Thursday, February 18, 2010

04 Fun with Death

I’m with my girlfriend. It’s late and we’re walking down a sidewalk. Not far up a young man is swiftly caroming towards us on a skateboard. It’s a little steep for that sort of thing and I pull her to one side to let him pass.

She’s watching him intently.

Suddenly he misses a cue and goes airborne, his board spinning into the street and himself hurtling wide-eyed directly towards us.

I can tell he sees her.

Sorry, pal.

He piles into my girl’s arms, and dies. I reach to catch her and keep her from toppling over but it’s just an instinct. She would be fine.

She’s embracing this corpse when she glances over at me and says, “We’re over. I found another.”

“He won’t be much use,” I observe, unthreatened.

“He’s male,” she says. “Limited his usefulness from the start.”

I have a laugh. She smiles up at me and then lays the corpse at the base of a lamp pole.

She’s really smart, drop-dead gorgeous and has kisses to die for.

She’s death. 


Death is funny. But it’s subtle humor and you have to be paying attention.

For example.

We’re in an expensive part of town window shopping. Stopping in front of a display window we watch a woman inside model a skimpy bikini.

Except it isn’t a woman, it’s a robotic manikin. The robot is flawlessly female. I’m privately wondering at the level of anatomical detail.

Death looks up at me side-long, then looks back at the display case.

“I’m going to have to start killing these things if they get any more real,” Death says, leaning forward to peer at it.

The manikin looks down at death and smiles emptily as if to say all your boyfriend are belong to us.

“How do you kill a robot?” I ask.

This should be interesting. Death favors me with another glance, then looks back at the robot. She crosses her arms and after a significant pause says:


“Wait. You’re going to beat them to death?”

“Not I. You are. That’s why I’m keeping you around.”

“But you’re death. Isn’t this supposed to be your thing?”

“Forget that business with the scythe,” she says, “Death doesn’t work with hand tools.”

Aaaand — thank you everyone for coming tonight, you’ve been a great audience.

Maybe you had to be there.


A lot of her humor is physical. It usually starts with a glance that says Hey watch this.

There was a time once we were at a county faire standing at the ring toss. Hit a peg and you win a scrawny goldfish in a tiny plastic tank.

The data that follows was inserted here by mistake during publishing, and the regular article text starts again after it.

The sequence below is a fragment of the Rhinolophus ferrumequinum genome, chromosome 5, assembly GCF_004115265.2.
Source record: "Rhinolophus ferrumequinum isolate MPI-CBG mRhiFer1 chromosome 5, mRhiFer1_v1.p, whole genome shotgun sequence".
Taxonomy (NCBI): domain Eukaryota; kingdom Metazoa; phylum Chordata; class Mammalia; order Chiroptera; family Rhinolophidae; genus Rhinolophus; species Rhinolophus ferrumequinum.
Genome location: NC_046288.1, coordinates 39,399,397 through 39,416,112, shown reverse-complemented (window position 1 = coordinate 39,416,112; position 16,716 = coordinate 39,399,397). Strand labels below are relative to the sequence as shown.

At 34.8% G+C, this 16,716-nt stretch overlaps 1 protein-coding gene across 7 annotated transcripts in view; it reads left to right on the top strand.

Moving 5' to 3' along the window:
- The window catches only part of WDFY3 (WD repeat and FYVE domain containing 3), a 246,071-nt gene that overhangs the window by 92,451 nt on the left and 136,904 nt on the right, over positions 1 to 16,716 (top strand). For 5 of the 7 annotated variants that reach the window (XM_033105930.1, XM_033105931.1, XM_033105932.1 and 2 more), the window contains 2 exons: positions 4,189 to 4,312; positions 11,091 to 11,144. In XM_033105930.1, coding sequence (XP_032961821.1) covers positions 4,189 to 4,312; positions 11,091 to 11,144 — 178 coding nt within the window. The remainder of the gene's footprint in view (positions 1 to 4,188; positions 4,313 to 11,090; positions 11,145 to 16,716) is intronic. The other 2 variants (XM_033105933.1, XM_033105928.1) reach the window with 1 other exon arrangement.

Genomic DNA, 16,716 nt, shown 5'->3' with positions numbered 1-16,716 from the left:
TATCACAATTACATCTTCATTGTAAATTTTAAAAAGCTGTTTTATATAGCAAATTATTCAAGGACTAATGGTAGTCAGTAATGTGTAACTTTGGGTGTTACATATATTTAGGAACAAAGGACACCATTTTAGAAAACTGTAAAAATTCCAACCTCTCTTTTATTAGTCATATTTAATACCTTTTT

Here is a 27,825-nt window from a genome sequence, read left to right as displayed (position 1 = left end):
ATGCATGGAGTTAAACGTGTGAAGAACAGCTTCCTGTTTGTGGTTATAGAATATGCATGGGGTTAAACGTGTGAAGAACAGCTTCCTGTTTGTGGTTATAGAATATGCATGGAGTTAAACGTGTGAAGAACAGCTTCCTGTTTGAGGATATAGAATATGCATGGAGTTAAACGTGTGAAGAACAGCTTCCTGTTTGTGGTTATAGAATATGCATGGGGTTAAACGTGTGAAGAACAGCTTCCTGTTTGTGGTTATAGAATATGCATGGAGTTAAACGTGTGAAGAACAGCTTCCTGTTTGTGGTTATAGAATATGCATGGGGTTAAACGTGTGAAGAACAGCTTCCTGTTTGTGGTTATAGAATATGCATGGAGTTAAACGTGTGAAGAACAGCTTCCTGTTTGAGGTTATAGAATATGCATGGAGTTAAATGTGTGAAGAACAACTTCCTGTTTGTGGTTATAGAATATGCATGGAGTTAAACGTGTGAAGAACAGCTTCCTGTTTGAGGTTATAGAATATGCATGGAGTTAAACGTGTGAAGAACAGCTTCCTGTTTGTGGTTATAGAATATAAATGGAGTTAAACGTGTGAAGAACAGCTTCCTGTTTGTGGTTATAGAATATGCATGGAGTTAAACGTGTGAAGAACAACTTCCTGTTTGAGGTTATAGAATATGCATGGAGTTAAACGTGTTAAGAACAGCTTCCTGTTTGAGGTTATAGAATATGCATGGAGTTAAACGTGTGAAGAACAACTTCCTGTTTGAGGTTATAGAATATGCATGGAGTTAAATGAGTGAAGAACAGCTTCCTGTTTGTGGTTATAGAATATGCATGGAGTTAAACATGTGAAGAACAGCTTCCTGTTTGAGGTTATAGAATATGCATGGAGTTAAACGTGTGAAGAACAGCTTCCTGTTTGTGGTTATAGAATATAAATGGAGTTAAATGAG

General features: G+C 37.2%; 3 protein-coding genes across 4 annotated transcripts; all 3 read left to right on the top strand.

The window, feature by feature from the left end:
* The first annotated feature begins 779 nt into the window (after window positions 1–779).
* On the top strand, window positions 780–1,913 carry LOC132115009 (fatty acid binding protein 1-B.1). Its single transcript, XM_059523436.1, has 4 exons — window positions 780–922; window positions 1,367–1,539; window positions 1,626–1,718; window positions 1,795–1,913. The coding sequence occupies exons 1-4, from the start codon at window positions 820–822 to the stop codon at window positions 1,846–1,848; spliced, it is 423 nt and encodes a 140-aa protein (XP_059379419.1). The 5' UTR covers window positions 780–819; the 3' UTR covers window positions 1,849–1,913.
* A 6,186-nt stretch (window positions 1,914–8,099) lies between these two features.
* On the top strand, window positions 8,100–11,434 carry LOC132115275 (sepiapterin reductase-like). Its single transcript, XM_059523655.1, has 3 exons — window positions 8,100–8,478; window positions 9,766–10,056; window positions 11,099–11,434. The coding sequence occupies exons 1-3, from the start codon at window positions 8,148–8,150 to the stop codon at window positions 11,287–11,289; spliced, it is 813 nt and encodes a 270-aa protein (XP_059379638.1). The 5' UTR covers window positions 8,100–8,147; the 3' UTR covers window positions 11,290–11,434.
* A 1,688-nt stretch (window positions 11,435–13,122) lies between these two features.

Most of the fish were pretty sad looking. I can’t imagine they had a very good life either before or after they were won.

I noticed death looking at the fish and scowling. She glanced up at me and bumped me with her elbow.

Hey watch this. 

She leaned forward and blew out over the bowls, then straightened.

I looked away for some reason and she elbowed me again.

I looked back just in time to see the goldfish rolling over dead in their bowls in a moving wave as a gust of potent death washed over them.

The people went on tossing their rings, hoping for a win.

I cracked up.

Death turned toward me and leaned her forehead against my shoulder, and I could tell she was laughing softly to herself.

We went to ride the Ferris wheel.

Come on. You’ve got to admit, that was funny.

I wonder sometimes if she’s funny for my benefit. As if to show that it’s not so bad.

Mind you, death doesn’t make fun of dead things, and she doesn’t make light of killing. This is important work and she approaches it with the honesty and gravity it deserves. Even the goldfish joke was not about the dead fish. Death had freed the fish from suffering and set up the people for disappointment. It was death, it was justice, and yet it was funny.

It was at that same county faire that death pulled one of her more spectacular stunts.

There were races scheduled at the speedway, and death took me to the pits to see the cars. Small-time racing is dangerous work but seldom fatal. The short oval tracks won’t allow much speed.

But there was going to be a fatality tonight.

As the track manager announced that the drivers should take their positions, I noticed that death was no longer at my side. I looked around and found her in a helmet and goggles jumping through a door into the passenger side of one of the stock cars.

And the race was on!

I went down to the track side to watch, laughing until my sides were fit to split.

The cars went around and around. Each time death’s car came around I cheered and she would give me a thumbs-up or a victory sign.

The lunatic.

Toward the end of the race came the fated accident. The car crossed up slightly, hit a guard rail made of old tires and then freakishly flew into the air. It did a flip and landed upside down, rocking slightly on its roof.

Like a complete idiot I flew out onto the track in a panic. But I hadn’t gone but a few paces when a pull at my arm spun me around.

It was death, of course.

I held her with relief and we laughed a moment together, and then turned and left the track while the emergency crews ran out to the accident.

His loved ones will wonder if he suffered at all. I know for a fact he did not. That’s why death was in the car, rather than in the pits. That was really thoughtful of her.

But it was also funny as hell.

Killing is not funny, and dying is no picnic. But death herself is light-hearted and intelligent.

Fun times — after a fashion — living with death.

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